The 'pain' Musk has experienced is beyond belief


Berl Falbaum


If it is true that “greed is good” as Michael Douglas’ character Gordon Gekko told us in the movie, “Wall Street,” then Elon Musk — you know, that Elon Musk whose personal assets are equal to or exceed the GDP of some 150 countries — is not only the richest man in the world, but the best person who ever lived.

Musk certainly is good, indeed, very good, if greed is the measurement.

Musk is involved in a lawsuit against Tesla, Inc., the electric car company he heads, that claims a financial package awarded Musk by Tesla’s board is unfair. 

The compensation plan, involving stock options, deserves a sentence by itself: He would receive $50 billion if the company achieves certain financial objectives. 

When I first read “$50 billion” I thought it was a typo. I checked, discovered the number was accurate and chuckled. Then I cried realizing how much I screwed up when I asked for raises during my career.

I am not totally unsympathetic. Maybe the richest man in the world is strapped for cash. Maybe there is something left he can’t buy. I don’t mean to be hard-hearted. I feel a little guilty being a little skeptical. 

But I did wonder what one can buy with $50 billion. According to a Google search, you can buy: 6.5 billion Big Mac combos; 10 nuclear reactors; 33 Yankee Stadiums; 71 Mona Lisas; 5,000 private islands in the Caribbean; or 125 Boeing 747s.

Given that Musk is estimated to be worth about $200 billion, even if he made any of these purchases, he would have a “little” left over. He would not have to dip into his “rainy day” fund.

The plaintiffs charge in the suit that the package was developed by Musk’s friends on Tesla’s board; that they did whatever he wanted.

My mother always warned me that I was hanging around with the wrong crowd.

The attorney for the plaintiffs, Richard Tornetta, charged that the pay package was “beyond the bounds of reasonable judgment.” Of course, “reasonable” is subject to interpretation. What is reasonable to one person might be over the top to another. Maybe $50 billion is right on the dividing line of reasonable.

I guess Tornetta also failed to surround himself with the right friends. He and I need to talk.

I bet you have absolutely no idea what Musk’s attorneys said.

OK, I’ll help. They said that the pay package was totally justified. Surprise!

At a contingency attorney fee of, let’s say, 33 percent, which is about average for contingency cases, the take — and “take” is the right word here — would be $16.5 billion. And that’s without having any connections to a friendly board.

Musk’s lawyers argued that, “The Plan designed and approved by the Board was not a typical pay package intended to compensate the ordinary executive … because Musk is not the typical CEO.”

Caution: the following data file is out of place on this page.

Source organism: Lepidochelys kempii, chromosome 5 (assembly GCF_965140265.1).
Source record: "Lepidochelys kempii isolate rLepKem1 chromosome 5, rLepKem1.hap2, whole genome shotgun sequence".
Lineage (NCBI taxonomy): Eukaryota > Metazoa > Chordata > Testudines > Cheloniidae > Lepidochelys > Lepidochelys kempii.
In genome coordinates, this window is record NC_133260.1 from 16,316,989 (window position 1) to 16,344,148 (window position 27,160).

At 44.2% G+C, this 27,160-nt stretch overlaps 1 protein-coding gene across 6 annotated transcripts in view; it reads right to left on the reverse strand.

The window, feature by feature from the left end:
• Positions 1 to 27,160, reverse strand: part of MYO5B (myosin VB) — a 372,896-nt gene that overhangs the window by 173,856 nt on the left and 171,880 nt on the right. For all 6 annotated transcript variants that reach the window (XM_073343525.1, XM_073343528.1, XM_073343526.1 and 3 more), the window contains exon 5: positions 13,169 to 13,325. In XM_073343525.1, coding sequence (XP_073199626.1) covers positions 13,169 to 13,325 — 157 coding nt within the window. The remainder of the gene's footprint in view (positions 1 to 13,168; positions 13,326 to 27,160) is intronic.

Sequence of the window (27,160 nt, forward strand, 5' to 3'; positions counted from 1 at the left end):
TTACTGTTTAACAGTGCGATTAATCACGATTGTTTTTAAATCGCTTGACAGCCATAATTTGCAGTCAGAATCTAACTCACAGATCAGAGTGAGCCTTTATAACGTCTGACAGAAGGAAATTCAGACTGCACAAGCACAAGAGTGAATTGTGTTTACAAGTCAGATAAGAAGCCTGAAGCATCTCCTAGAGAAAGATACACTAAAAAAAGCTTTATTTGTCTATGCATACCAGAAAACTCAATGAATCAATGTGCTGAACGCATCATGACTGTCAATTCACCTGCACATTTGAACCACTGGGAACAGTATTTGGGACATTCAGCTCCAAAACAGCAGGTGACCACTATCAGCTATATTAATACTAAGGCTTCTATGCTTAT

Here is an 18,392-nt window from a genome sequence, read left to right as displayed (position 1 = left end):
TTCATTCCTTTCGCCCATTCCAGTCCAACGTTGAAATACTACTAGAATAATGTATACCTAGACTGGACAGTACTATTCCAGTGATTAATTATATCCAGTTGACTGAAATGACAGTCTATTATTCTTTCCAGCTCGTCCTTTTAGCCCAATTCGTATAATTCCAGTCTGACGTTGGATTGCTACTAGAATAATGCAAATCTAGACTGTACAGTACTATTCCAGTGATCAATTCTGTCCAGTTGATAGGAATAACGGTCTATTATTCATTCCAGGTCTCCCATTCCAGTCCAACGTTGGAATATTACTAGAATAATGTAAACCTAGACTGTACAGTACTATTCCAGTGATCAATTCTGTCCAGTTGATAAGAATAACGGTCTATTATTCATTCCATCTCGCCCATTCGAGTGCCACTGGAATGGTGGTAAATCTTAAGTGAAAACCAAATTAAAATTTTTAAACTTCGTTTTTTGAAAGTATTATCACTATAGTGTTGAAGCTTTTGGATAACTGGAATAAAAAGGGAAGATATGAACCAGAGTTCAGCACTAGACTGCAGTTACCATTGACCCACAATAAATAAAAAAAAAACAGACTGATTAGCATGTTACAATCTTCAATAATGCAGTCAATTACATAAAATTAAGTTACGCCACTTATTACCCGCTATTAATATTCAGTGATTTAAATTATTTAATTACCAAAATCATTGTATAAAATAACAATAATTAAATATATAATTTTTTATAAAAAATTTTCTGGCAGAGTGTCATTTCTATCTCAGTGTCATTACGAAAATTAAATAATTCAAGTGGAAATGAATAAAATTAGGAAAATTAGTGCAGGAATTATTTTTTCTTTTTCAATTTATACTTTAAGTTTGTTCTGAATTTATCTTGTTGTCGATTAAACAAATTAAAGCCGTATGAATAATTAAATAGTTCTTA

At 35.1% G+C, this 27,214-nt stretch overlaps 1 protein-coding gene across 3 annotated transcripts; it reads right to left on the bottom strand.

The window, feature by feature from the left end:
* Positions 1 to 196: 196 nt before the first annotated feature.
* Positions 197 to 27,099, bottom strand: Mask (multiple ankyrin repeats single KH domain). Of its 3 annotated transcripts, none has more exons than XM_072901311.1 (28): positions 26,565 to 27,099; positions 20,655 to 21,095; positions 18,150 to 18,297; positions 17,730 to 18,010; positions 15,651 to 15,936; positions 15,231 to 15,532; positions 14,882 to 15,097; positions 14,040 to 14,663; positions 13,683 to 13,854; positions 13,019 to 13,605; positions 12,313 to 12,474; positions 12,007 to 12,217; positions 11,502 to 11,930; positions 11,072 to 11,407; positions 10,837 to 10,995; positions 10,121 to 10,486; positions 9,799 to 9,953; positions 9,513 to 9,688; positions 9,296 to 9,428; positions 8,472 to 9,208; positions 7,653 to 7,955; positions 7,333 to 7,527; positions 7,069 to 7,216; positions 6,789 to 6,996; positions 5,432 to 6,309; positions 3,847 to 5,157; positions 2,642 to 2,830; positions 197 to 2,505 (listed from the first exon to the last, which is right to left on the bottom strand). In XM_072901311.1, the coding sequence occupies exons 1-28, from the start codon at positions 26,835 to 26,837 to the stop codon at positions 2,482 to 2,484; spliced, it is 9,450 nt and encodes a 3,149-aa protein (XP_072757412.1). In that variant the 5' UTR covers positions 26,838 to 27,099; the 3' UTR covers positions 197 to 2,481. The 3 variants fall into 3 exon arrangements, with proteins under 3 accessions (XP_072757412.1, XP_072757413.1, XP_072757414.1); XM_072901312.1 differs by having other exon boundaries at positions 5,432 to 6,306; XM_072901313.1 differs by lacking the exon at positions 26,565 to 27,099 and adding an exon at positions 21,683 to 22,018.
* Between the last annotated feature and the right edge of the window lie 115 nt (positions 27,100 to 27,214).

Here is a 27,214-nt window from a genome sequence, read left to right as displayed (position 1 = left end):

For $16.5 billion, you can say that again … and again … and again. 

Musk defended the package from the witness stand, telling the court: “The pain no amount of words can express,” how he suffered in making Tesla profitable. “It’s pain I would not wish to inflict upon anyone.”

Maybe he could wish the pain-killer — $50 billion — on me. While enduring immense, excruciating, unbearable pain, Musk already earned $52.4 billion from stock options over 4-1/2 years. I guess that prescription wasn’t strong enough to stop the suffering. (He might ask his employees about pain).

I wonder if Musk wins in court whether the proposal requires the approval of shareholders. If it did, I certainly would vote “no.”

I own very little stock — 20-30 shares — in five companies for the fun of it. I always — always — voted “no” on any management proposal.

If I add up all the votes, the tally is about 36,984,332 management proxy votes yes to my 97 no. But as Donald Trump would say, the process is rigged.

So, if I had a chance to vote on the Musk package. I would oppose it unless, of course, he shares some pain-killers with me. (Full disclosure: Tesla is not part of my vast stock portfolio).

But if you are a budding business executive with the goal of becoming a high-ranking executive, keep an eye on the trial. The New York Times advises in its coverage of the court deliberations that the template used by the Musk board — sorry, I mean Tesla board — is being copied by other corporate boards.

Meanwhile, given this precedent, I plan to ask my editors for a raise. With arguments used by Musk’s attorneys, I will try to convince them that I am no ordinary columnist. I am also in great pain. I don’t want to reveal my strategy, but I am prepared to give a billion here and there. 

Maybe Musk’s attorney would represent me. At the average contingency fee, they would reap about ... naw, they’ll never do it. Too embarrassing.


Berl Falbaum is a veteran political journalist and author of 12 books.

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